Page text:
Blog Tags: Fishing Industry
The gulf oil spill is proving to be not just an ecological disaster, but an economic one, too.
On Sunday the federal government closed commercial and recreational fishing from Louisiana to parts of the Florida Panhandle, and oil continues to gush unabated from the Deepwater Horizon rig.
The fishing ban extends between Louisiana state waters at the mouth of the Mississippi River to waters off Florida's Pensacola Bay.
That’s a significant blow to the economy of the region. The Gulf Coast is home to the second largest seafood industry in the country after Alaska.
The annual commercial seafood harvest in the gulf adds up to $661 million, and recreational fishing contributes $757 million and nearly 8,000 jobs, according to the Harte Research Institute for Gulf of Mexico Studies. The group estimates that $1.6 billion in annual economic activity is tied to the wetlands directly exposed to the spill.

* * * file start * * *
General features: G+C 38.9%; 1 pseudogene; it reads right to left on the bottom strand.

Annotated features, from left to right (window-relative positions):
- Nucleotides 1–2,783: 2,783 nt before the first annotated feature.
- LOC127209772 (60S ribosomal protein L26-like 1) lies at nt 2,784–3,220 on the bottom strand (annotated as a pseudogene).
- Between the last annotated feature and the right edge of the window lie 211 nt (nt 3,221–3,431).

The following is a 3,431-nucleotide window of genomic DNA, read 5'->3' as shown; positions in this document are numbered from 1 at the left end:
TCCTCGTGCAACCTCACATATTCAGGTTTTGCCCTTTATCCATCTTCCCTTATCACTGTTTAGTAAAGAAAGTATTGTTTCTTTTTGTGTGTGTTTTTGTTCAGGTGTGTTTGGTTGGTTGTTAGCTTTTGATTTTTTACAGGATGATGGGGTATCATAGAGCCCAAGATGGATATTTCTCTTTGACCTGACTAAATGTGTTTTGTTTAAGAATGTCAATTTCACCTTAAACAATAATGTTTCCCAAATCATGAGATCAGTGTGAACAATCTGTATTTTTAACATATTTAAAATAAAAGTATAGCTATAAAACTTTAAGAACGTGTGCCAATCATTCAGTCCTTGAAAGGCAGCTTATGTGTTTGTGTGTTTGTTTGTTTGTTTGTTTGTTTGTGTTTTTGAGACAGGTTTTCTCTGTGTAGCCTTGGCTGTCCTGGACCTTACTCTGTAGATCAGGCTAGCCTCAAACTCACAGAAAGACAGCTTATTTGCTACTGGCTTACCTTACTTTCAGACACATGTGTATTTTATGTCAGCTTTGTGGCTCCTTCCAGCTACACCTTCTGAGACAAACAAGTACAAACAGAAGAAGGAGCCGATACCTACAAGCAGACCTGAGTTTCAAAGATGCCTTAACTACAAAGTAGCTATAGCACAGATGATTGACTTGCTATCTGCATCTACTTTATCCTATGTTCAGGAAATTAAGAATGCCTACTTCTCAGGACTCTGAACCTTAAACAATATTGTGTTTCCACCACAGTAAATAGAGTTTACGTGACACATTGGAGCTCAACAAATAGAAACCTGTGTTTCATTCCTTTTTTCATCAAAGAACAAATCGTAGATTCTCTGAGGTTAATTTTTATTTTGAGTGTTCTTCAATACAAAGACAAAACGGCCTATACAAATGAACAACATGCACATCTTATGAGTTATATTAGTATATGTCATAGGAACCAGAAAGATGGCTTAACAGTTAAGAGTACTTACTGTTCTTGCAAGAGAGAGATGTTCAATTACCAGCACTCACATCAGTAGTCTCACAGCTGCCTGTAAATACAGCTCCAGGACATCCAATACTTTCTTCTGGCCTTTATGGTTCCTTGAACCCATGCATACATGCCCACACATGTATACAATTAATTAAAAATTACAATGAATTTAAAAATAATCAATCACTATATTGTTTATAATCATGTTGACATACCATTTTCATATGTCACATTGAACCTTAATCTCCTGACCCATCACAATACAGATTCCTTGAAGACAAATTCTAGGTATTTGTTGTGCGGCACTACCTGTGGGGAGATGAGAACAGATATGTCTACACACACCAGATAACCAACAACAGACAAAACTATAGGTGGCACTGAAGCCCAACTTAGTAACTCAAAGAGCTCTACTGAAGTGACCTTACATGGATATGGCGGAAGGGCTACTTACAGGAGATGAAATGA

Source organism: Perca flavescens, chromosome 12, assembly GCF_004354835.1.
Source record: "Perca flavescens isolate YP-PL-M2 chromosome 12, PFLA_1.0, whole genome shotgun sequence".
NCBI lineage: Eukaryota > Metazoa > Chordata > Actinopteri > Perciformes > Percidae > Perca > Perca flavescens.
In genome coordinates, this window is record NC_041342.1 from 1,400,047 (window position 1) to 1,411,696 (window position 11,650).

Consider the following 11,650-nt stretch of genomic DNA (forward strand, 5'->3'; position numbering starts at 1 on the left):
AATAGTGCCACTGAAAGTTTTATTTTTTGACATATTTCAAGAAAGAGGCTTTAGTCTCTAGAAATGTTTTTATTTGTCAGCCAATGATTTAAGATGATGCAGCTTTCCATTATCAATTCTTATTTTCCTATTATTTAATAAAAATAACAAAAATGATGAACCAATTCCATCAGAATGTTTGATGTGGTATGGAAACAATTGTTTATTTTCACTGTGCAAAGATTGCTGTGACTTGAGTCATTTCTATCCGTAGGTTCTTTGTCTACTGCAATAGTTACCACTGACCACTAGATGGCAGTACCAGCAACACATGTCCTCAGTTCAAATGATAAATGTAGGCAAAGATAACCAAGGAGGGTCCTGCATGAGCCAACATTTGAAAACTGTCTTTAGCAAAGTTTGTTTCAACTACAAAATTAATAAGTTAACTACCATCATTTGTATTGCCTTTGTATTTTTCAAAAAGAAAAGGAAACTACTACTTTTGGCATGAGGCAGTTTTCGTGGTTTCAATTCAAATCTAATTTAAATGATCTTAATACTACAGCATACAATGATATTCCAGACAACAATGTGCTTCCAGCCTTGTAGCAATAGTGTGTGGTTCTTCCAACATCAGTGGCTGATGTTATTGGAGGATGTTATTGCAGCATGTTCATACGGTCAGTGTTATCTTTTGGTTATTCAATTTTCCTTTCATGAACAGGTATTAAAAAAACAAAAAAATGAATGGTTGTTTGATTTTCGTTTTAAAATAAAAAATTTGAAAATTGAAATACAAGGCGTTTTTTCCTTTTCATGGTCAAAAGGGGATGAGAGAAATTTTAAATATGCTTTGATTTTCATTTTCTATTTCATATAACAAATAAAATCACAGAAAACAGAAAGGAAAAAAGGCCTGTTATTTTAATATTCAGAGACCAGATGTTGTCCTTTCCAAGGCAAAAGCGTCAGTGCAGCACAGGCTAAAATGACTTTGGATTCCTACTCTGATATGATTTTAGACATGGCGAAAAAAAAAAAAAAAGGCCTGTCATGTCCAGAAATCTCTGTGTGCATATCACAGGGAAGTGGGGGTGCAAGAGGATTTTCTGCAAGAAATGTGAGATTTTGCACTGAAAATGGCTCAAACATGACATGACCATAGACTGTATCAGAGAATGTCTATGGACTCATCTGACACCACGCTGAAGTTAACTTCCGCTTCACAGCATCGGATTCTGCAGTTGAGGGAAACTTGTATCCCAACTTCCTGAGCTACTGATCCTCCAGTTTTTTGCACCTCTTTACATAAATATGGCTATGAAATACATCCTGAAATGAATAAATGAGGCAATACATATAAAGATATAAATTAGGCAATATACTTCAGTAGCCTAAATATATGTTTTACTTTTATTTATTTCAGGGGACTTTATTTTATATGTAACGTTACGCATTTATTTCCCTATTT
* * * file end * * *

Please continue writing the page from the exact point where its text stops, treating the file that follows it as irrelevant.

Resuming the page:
So now fishermen are doing the only thing they can -- gritting their teeth and helping to clean up the oil that is putting their livelihoods at risk.
- Oceana’s New Report Highlights Uses, Benefits of Global Fishing Watch Technology Posted Mon, November 17, 2014
- Video: Humpback Whales Cause Quite the Surprise As They Hunt for Herring Posted Wed, November 19, 2014
- On World Fisheries Day, A Look at Oceana’s Work to Create Sustainable Fisheries (Photos) Posted Fri, November 21, 2014
- Ocean Roundup: Humpback Whale Scars Can Reveal Migration Patterns, Sea Star Die-Offs Linked to Virus, and More Posted Tue, November 18, 2014
- Extroverted Sharks and Stressed Penguins: Uncovering Personality in Ocean Animals Posted Wed, November 19, 2014